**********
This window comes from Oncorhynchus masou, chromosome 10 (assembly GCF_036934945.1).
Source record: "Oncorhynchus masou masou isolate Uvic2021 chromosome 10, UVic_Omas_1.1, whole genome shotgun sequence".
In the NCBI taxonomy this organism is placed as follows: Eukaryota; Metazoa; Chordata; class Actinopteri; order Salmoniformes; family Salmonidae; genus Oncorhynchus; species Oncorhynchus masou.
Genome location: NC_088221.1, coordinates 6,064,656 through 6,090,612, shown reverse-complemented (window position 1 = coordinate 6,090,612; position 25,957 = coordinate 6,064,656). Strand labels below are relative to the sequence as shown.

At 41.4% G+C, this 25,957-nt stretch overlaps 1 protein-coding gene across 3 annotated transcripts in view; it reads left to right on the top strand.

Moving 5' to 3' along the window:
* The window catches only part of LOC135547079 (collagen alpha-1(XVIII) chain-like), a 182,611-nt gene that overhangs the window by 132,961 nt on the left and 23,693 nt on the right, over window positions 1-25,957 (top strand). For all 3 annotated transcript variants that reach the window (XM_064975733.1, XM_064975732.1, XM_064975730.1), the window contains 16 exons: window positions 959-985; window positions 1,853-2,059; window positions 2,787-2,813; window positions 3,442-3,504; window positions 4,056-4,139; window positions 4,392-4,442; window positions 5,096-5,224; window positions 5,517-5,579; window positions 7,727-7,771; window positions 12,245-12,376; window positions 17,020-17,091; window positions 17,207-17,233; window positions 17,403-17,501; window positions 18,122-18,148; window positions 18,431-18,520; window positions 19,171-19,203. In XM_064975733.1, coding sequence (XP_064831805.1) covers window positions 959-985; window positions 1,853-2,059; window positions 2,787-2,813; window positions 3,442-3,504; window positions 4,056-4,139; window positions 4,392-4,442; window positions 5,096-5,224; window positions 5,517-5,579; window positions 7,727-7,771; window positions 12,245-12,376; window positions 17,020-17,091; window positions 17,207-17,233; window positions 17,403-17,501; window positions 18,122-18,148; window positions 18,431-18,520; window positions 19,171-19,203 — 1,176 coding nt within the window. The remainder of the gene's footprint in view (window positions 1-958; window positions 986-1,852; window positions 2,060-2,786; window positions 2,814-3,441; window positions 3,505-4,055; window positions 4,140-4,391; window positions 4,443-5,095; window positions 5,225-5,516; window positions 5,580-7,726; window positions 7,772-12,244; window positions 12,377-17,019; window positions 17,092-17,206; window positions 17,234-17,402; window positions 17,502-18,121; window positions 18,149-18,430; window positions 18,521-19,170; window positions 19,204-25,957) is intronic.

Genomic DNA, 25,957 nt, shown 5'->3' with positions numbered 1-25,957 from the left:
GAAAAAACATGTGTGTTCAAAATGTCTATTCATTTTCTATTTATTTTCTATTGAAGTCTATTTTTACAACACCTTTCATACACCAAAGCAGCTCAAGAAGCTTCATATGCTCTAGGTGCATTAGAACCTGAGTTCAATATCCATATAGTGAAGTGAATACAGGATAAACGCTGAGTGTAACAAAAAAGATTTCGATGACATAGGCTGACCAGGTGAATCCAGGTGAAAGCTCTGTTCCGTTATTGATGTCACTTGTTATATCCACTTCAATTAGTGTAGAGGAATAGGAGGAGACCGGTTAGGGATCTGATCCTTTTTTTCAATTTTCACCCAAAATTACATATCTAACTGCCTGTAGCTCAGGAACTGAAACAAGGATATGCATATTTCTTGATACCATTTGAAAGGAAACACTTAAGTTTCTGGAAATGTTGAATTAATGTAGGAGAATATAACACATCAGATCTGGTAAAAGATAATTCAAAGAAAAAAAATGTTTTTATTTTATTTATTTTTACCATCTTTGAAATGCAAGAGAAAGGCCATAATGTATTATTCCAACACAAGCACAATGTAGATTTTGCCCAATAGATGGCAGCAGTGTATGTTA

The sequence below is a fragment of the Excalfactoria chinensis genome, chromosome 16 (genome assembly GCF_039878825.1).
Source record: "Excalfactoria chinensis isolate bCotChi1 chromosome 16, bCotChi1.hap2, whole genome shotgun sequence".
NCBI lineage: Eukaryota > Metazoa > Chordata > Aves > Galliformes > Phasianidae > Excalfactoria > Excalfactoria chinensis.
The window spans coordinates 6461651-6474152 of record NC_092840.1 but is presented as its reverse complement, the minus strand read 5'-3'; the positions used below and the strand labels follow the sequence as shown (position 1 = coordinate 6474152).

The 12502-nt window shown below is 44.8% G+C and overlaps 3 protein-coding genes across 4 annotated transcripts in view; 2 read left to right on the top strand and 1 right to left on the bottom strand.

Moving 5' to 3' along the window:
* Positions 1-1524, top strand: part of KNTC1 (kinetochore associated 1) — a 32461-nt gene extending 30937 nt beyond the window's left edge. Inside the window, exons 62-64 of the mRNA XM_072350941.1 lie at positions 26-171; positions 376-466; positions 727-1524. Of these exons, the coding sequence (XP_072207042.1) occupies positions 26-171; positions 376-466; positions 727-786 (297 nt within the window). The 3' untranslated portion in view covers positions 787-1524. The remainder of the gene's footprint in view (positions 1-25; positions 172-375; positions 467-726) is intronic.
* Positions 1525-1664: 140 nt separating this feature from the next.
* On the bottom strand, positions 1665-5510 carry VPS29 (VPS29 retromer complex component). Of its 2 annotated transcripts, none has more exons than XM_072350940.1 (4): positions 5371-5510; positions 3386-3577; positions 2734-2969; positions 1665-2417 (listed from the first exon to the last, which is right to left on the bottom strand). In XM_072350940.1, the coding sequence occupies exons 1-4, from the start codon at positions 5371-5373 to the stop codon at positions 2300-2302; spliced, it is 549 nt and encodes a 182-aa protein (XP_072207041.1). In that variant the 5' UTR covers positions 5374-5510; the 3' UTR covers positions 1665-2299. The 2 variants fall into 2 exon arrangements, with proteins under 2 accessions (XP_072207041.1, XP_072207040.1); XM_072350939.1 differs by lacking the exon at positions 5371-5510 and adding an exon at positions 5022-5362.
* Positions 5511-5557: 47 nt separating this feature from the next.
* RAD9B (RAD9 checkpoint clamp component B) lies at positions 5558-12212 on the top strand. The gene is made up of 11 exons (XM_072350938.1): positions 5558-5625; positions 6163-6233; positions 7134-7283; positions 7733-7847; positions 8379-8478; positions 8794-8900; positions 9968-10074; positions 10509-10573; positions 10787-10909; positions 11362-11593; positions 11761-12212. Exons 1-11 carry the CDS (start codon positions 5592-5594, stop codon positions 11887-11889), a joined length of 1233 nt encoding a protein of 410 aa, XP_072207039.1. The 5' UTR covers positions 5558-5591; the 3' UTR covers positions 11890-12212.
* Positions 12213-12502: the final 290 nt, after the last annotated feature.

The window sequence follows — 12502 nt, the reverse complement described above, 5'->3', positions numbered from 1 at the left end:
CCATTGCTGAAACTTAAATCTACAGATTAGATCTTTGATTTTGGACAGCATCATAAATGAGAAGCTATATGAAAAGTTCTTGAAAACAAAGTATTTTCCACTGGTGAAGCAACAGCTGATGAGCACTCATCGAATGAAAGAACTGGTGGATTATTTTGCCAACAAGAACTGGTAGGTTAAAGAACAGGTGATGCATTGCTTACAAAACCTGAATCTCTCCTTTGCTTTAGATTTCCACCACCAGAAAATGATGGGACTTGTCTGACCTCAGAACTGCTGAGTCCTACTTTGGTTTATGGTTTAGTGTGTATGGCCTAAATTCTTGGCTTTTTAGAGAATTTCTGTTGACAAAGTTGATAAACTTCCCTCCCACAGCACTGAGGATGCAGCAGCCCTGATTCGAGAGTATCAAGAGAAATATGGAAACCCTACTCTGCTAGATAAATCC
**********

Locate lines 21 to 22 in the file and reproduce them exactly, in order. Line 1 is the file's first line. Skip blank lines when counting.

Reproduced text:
* Positions 12213-12502: the final 290 nt, after the last annotated feature.

The window sequence follows — 12502 nt, the reverse complement described above, 5'->3', positions numbered from 1 at the left end: